He thinks now that other companies may be similarly disenchanted
with the 68000 noting that at the Chicage Consumer Electronics
Show "Commodore weren't even showing the Amiga."
Was there any truth in the rumors floating around prior
to the Amstrad deal of a new QL with disc drives instead of
microdrives? "No, there was a program internally to do
a QL-type machine, that's to say based on the same chips,
but with disc drives. It wasn't really a QL though and it
was a much more expensive machine."
Talking of microdrives in an interview full of admissions
of various kinds of failure they are one area Sir Clive still
defends strongly despite their bad press. "I'd defend
them absolutely - I think they were a marvellous approach."
Over the past couple of months Sinclair User has been covering
Loki, a project Sinclair Research had to create a Spectrum-compatible
Amiga-bashing machine for under £200.
"Loki was a product under development before we sold
out ... chip designs were under way but there was still quite
a lot of work to be done on specific specifications. Basically,
we thought if we could do an Amiga for under £200 with
decent graphics there'd be a big market. I wasn't actually
convinced of that. There was a danger of running into the
same trap as the QL of not giving people what they actually
"I still think the LC3 was the best approach".
Was Loki now abandoned? "It is so far as we are concerned
because we sold the rights to 'Spectrum' technology to Amstrad.
Even if we wanted to go on with it, which we certainly don't,
it would not be our legal entitlement."
To an outsider, the Amstrad deal still seems clouded in
mysteries - what can and can't Amstrad and Sinclair do?
In what sense would Amstrad have rights over Loki - because
it would be Spectrum compatible? "That's right - what
they bought strictly speaking was the current products in
the market but partly the 'know how' embodied in those products.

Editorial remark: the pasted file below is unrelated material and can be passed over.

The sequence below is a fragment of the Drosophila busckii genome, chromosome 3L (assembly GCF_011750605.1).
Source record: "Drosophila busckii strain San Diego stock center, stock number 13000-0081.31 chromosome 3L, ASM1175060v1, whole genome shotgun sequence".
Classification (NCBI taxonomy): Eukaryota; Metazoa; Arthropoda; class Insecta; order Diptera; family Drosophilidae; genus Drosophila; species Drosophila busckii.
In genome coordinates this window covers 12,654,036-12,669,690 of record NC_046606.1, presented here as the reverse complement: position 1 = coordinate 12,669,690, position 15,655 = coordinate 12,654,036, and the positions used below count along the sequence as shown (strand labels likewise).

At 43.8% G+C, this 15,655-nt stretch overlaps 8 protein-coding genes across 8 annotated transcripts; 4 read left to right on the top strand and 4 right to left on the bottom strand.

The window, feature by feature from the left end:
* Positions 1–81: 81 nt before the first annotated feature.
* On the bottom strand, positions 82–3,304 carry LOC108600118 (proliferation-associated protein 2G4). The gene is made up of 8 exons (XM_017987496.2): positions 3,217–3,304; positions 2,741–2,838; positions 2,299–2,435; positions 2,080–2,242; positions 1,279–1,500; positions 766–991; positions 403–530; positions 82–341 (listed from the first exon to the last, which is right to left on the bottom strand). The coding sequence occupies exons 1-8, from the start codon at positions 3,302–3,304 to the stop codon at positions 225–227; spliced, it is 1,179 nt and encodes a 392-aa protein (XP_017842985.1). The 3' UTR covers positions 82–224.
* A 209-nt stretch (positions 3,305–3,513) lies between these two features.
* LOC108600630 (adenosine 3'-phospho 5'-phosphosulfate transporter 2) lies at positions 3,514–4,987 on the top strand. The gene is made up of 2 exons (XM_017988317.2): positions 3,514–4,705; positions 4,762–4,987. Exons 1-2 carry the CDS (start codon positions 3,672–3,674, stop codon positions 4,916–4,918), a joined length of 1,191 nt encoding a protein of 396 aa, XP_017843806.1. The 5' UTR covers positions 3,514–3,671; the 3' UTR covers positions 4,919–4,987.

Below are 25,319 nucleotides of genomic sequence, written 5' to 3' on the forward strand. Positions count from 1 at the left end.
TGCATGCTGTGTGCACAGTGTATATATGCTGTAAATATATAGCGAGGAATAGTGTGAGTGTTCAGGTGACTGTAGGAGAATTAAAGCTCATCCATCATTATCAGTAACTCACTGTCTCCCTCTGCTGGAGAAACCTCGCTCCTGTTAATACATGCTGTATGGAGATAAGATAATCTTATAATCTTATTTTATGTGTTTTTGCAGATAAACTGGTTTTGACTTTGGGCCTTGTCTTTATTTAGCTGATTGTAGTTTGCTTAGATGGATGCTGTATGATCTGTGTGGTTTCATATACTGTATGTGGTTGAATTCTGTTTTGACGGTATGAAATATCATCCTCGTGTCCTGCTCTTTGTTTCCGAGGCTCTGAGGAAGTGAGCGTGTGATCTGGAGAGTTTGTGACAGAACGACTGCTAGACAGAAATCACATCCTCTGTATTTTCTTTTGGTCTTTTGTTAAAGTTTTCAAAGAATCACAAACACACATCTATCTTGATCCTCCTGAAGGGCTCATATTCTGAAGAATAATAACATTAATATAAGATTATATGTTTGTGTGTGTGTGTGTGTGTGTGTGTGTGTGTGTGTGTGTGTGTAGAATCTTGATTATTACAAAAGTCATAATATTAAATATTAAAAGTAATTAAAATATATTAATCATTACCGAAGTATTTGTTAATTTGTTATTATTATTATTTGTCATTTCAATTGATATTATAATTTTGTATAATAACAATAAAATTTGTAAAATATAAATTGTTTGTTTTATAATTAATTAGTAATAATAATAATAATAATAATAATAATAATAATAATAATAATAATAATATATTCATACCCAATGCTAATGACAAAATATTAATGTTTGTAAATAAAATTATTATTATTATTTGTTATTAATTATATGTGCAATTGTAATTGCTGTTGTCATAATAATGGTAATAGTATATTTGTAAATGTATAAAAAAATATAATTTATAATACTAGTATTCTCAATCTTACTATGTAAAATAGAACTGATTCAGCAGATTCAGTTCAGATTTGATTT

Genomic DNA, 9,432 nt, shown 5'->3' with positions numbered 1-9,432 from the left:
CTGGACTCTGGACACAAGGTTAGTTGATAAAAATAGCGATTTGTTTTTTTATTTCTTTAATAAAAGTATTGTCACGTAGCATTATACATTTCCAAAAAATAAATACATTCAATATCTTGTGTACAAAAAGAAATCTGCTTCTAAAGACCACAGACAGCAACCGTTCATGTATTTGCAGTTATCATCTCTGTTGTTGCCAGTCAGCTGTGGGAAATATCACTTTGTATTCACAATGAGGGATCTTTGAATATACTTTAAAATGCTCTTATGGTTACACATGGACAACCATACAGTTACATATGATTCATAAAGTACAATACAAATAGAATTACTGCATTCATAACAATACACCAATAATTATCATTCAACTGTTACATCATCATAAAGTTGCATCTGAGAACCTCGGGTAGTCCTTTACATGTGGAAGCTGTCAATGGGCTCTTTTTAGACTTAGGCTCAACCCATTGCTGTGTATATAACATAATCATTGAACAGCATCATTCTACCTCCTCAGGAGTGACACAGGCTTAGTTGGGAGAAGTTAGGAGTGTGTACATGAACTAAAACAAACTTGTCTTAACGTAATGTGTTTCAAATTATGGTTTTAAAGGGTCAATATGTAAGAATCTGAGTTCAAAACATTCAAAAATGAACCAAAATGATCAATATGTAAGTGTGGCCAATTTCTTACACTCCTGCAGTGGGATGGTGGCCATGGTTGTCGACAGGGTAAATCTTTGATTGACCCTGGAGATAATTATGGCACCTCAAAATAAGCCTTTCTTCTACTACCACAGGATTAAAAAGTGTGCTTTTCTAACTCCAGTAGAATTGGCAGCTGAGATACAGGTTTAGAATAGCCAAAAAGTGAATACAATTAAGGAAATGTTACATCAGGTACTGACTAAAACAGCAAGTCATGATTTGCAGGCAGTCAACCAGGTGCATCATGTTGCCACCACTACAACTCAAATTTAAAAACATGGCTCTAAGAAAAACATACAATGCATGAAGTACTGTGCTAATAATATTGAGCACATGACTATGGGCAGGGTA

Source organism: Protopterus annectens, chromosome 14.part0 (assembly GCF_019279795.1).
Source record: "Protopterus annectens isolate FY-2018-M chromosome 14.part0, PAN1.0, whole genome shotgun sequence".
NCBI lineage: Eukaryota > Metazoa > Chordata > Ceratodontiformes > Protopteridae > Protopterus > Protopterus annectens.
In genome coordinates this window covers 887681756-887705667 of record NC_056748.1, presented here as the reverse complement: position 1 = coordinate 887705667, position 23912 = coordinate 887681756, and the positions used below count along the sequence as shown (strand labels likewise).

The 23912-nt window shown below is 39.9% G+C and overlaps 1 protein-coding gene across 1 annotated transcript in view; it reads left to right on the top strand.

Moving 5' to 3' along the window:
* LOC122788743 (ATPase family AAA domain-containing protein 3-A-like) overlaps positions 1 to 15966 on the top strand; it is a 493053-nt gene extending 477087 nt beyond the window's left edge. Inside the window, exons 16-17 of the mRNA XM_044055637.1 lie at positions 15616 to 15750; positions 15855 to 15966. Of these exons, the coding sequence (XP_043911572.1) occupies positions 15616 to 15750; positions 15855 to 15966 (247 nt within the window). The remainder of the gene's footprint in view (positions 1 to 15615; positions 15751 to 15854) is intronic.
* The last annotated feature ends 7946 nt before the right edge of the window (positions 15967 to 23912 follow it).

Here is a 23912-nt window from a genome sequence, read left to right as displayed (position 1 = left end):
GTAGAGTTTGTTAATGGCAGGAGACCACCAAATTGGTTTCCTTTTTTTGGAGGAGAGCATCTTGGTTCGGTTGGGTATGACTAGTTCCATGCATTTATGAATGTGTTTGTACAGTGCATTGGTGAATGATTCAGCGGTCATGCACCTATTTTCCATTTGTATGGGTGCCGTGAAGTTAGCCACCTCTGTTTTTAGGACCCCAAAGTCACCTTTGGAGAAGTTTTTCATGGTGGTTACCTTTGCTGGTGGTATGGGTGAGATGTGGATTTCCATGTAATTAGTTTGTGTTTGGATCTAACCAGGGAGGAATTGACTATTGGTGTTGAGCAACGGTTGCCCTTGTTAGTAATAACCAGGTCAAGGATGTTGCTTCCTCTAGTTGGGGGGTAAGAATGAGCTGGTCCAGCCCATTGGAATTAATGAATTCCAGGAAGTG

Sinclair Research is specifically excluded in future from
using Spectrum technology in new products which is fine, because
it's not what we want to do."
The Loki papers are still sitting somewhere in the depths
of the company, Amstrad has no rights to it because it was
a future product but Sinclair cannot do anything with it because
being Spectrum compatible it would infringe Amstrad's legal
I get the vague impression that Sir Clive himself probably
doesn't know precisely what the possible ramifications of
every part of the deal are.
But then, I don't think he cares. His interests mostly having
moved on. But what about Pandora, which last I heard was a
Spectrum compatible machine? Sir Clive offered the idea to
Amstrad. "It was originally a design using Spectrum technology
and flat-screen technology that we thought Amstrad might be
interested in. We offered it to them on that basis ... they
had a good look at it and were not interested for quite straightforward
Well, Amstrad don't like new things, I suggest. Sir Clive
laughs, "That's what it amounted to yes .... it was new
and untried and not their cup of tea and I think it was wise
of them. Their business is based on taking what works and
sticking to what you know. Ours is breaking new ground which
is risky but that's what we enjoy.
"There is now a problem with Pandora however. Since
now they've turned it down it can no longer use Spectrum technology.
We have to rethink our policy there.
"I think it's all for the best in a way I think Pandora
was getting bogged down anyway."
More evidence that for him the whole Amstrad/Sinclair deal
was as much about freedom as it was about money. "We
were getting a bit bogged down on the Spectrum, we were victims
of our own past. If we ever did a new machine we were more
or less obliged to make it Spectrum compatible - the same
trap as IBM. By selling off the entire range we've freed of
that, we can start again and think again."
I ask about the options for Pandora now. Would it use some
other proprietry operating system like CP/M? "We've never
taken on somebody else's operating system and I don't think
we ever will ... this is all just what I think. I don't have
a plan yet." But he is still keen on the portable project.
"My belief for years and years right back to the days